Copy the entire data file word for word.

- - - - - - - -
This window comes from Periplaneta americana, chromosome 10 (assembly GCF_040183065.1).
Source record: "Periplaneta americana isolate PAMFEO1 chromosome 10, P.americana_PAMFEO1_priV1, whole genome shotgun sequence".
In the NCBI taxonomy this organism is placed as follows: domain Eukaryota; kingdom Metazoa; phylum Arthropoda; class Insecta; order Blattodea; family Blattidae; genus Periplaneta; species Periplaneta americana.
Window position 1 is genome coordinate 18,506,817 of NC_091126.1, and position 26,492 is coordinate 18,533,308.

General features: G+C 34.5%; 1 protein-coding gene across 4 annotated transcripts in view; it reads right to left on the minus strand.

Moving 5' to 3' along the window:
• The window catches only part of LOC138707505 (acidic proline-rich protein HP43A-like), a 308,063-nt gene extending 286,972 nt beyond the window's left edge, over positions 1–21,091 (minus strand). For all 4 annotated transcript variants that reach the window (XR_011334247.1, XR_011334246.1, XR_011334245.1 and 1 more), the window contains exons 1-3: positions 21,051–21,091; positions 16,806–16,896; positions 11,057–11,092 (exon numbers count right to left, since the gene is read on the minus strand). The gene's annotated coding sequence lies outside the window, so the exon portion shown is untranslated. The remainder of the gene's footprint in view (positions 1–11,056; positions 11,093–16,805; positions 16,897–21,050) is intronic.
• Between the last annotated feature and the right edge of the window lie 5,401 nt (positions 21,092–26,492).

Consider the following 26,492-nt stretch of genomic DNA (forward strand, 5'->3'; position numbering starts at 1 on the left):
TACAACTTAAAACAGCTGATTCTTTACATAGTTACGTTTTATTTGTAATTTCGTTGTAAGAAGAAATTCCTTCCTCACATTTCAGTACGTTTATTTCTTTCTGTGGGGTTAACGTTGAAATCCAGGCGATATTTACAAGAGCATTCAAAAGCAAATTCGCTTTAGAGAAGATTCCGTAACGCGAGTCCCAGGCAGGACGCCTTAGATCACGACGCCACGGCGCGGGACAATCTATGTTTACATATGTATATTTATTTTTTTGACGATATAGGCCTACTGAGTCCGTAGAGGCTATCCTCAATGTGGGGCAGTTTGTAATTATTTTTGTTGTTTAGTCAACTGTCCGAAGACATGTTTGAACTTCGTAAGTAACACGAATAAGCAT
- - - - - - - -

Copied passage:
This window comes from Periplaneta americana, chromosome 10 (assembly GCF_040183065.1).
Source record: "Periplaneta americana isolate PAMFEO1 chromosome 10, P.americana_PAMFEO1_priV1, whole genome shotgun sequence".
In the NCBI taxonomy this organism is placed as follows: domain Eukaryota; kingdom Metazoa; phylum Arthropoda; class Insecta; order Blattodea; family Blattidae; genus Periplaneta; species Periplaneta americana.
Window position 1 is genome coordinate 18,506,817 of NC_091126.1, and position 26,492 is coordinate 18,533,308.

General features: G+C 34.5%; 1 protein-coding gene across 4 annotated transcripts in view; it reads right to left on the minus strand.

Moving 5' to 3' along the window:
• The window catches only part of LOC138707505 (acidic proline-rich protein HP43A-like), a 308,063-nt gene extending 286,972 nt beyond the window's left edge, over positions 1–21,091 (minus strand). For all 4 annotated transcript variants that reach the window (XR_011334247.1, XR_011334246.1, XR_011334245.1 and 1 more), the window contains exons 1-3: positions 21,051–21,091; positions 16,806–16,896; positions 11,057–11,092 (exon numbers count right to left, since the gene is read on the minus strand). The gene's annotated coding sequence lies outside the window, so the exon portion shown is untranslated. The remainder of the gene's footprint in view (positions 1–11,056; positions 11,093–16,805; positions 16,897–21,050) is intronic.
• Between the last annotated feature and the right edge of the window lie 5,401 nt (positions 21,092–26,492).

Consider the following 26,492-nt stretch of genomic DNA (forward strand, 5'->3'; position numbering starts at 1 on the left):
TACAACTTAAAACAGCTGATTCTTTACATAGTTACGTTTTATTTGTAATTTCGTTGTAAGAAGAAATTCCTTCCTCACATTTCAGTACGTTTATTTCTTTCTGTGGGGTTAACGTTGAAATCCAGGCGATATTTACAAGAGCATTCAAAAGCAAATTCGCTTTAGAGAAGATTCCGTAACGCGAGTCCCAGGCAGGACGCCTTAGATCACGACGCCACGGCGCGGGACAATCTATGTTTACATATGTATATTTATTTTTTTGACGATATAGGCCTACTGAGTCCGTAGAGGCTATCCTCAATGTGGGGCAGTTTGTAATTATTTTTGTTGTTTAGTCAACTGTCCGAAGACATGTTTGAACTTCGTAAGTAACACGAATAAGCAT